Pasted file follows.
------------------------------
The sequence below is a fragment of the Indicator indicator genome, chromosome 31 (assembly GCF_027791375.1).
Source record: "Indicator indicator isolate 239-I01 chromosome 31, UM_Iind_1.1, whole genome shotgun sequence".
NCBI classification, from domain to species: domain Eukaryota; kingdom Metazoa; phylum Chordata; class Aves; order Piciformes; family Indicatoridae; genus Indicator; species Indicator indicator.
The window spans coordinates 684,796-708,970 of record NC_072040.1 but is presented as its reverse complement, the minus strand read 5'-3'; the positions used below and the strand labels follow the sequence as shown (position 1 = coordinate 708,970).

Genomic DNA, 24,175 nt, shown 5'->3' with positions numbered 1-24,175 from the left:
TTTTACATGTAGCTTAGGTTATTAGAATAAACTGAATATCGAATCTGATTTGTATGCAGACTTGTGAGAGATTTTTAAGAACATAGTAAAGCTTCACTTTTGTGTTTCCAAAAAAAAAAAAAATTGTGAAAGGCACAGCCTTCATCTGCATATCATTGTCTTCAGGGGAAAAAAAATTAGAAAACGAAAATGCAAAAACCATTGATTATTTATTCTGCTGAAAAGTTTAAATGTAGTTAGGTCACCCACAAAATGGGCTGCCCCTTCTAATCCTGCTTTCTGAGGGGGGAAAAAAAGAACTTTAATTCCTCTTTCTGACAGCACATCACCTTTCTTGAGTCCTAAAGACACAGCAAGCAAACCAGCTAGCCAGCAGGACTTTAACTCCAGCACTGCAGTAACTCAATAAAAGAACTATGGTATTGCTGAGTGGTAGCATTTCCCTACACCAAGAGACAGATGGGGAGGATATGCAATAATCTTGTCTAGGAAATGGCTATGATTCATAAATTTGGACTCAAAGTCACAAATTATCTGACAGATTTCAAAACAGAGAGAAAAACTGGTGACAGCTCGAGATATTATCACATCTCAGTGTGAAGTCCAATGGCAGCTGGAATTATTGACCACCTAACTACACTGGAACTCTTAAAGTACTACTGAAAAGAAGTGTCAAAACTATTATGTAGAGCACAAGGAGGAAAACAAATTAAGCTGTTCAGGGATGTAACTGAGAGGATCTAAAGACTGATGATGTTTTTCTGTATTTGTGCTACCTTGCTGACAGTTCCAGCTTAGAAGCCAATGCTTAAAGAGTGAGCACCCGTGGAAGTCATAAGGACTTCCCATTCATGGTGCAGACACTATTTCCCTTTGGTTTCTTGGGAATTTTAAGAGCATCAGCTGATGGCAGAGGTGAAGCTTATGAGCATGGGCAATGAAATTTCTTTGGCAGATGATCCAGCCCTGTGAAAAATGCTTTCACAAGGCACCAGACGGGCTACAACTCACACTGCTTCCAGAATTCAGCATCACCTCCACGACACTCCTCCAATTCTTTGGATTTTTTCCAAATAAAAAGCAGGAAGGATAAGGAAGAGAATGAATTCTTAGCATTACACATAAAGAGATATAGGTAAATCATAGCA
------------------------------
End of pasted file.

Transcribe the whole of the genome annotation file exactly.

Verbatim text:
The sequence below is a fragment of the Indicator indicator genome, chromosome 31 (assembly GCF_027791375.1).
Source record: "Indicator indicator isolate 239-I01 chromosome 31, UM_Iind_1.1, whole genome shotgun sequence".
NCBI classification, from domain to species: domain Eukaryota; kingdom Metazoa; phylum Chordata; class Aves; order Piciformes; family Indicatoridae; genus Indicator; species Indicator indicator.
The window spans coordinates 684,796-708,970 of record NC_072040.1 but is presented as its reverse complement, the minus strand read 5'-3'; the positions used below and the strand labels follow the sequence as shown (position 1 = coordinate 708,970).

Genomic DNA, 24,175 nt, shown 5'->3' with positions numbered 1-24,175 from the left:
TTTTACATGTAGCTTAGGTTATTAGAATAAACTGAATATCGAATCTGATTTGTATGCAGACTTGTGAGAGATTTTTAAGAACATAGTAAAGCTTCACTTTTGTGTTTCCAAAAAAAAAAAAAATTGTGAAAGGCACAGCCTTCATCTGCATATCATTGTCTTCAGGGGAAAAAAAATTAGAAAACGAAAATGCAAAAACCATTGATTATTTATTCTGCTGAAAAGTTTAAATGTAGTTAGGTCACCCACAAAATGGGCTGCCCCTTCTAATCCTGCTTTCTGAGGGGGGAAAAAAAGAACTTTAATTCCTCTTTCTGACAGCACATCACCTTTCTTGAGTCCTAAAGACACAGCAAGCAAACCAGCTAGCCAGCAGGACTTTAACTCCAGCACTGCAGTAACTCAATAAAAGAACTATGGTATTGCTGAGTGGTAGCATTTCCCTACACCAAGAGACAGATGGGGAGGATATGCAATAATCTTGTCTAGGAAATGGCTATGATTCATAAATTTGGACTCAAAGTCACAAATTATCTGACAGATTTCAAAACAGAGAGAAAAACTGGTGACAGCTCGAGATATTATCACATCTCAGTGTGAAGTCCAATGGCAGCTGGAATTATTGACCACCTAACTACACTGGAACTCTTAAAGTACTACTGAAAAGAAGTGTCAAAACTATTATGTAGAGCACAAGGAGGAAAACAAATTAAGCTGTTCAGGGATGTAACTGAGAGGATCTAAAGACTGATGATGTTTTTCTGTATTTGTGCTACCTTGCTGACAGTTCCAGCTTAGAAGCCAATGCTTAAAGAGTGAGCACCCGTGGAAGTCATAAGGACTTCCCATTCATGGTGCAGACACTATTTCCCTTTGGTTTCTTGGGAATTTTAAGAGCATCAGCTGATGGCAGAGGTGAAGCTTATGAGCATGGGCAATGAAATTTCTTTGGCAGATGATCCAGCCCTGTGAAAAATGCTTTCACAAGGCACCAGACGGGCTACAACTCACACTGCTTCCAGAATTCAGCATCACCTCCACGACACTCCTCCAATTCTTTGGATTTTTTCCAAATAAAAAGCAGGAAGGATAAGGAAGAGAATGAATTCTTAGCATTACACATAAAGAGATATAGGTAAATCATAGCA